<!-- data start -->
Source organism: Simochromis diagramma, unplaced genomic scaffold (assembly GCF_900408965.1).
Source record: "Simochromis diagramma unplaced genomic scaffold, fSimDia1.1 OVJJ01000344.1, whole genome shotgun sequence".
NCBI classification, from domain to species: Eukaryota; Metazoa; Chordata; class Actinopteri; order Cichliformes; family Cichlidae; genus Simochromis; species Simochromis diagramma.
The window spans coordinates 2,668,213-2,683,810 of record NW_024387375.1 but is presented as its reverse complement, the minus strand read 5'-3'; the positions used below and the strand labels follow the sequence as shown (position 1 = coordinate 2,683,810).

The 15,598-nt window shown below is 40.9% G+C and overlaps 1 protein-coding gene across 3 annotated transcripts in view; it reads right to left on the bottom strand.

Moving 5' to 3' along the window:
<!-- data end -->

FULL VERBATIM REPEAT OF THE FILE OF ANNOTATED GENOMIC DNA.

Source organism: Simochromis diagramma, unplaced genomic scaffold (assembly GCF_900408965.1).
Source record: "Simochromis diagramma unplaced genomic scaffold, fSimDia1.1 OVJJ01000344.1, whole genome shotgun sequence".
NCBI classification, from domain to species: Eukaryota; Metazoa; Chordata; class Actinopteri; order Cichliformes; family Cichlidae; genus Simochromis; species Simochromis diagramma.
The window spans coordinates 2,668,213-2,683,810 of record NW_024387375.1 but is presented as its reverse complement, the minus strand read 5'-3'; the positions used below and the strand labels follow the sequence as shown (position 1 = coordinate 2,683,810).

The 15,598-nt window shown below is 40.9% G+C and overlaps 1 protein-coding gene across 3 annotated transcripts in view; it reads right to left on the bottom strand.

Moving 5' to 3' along the window: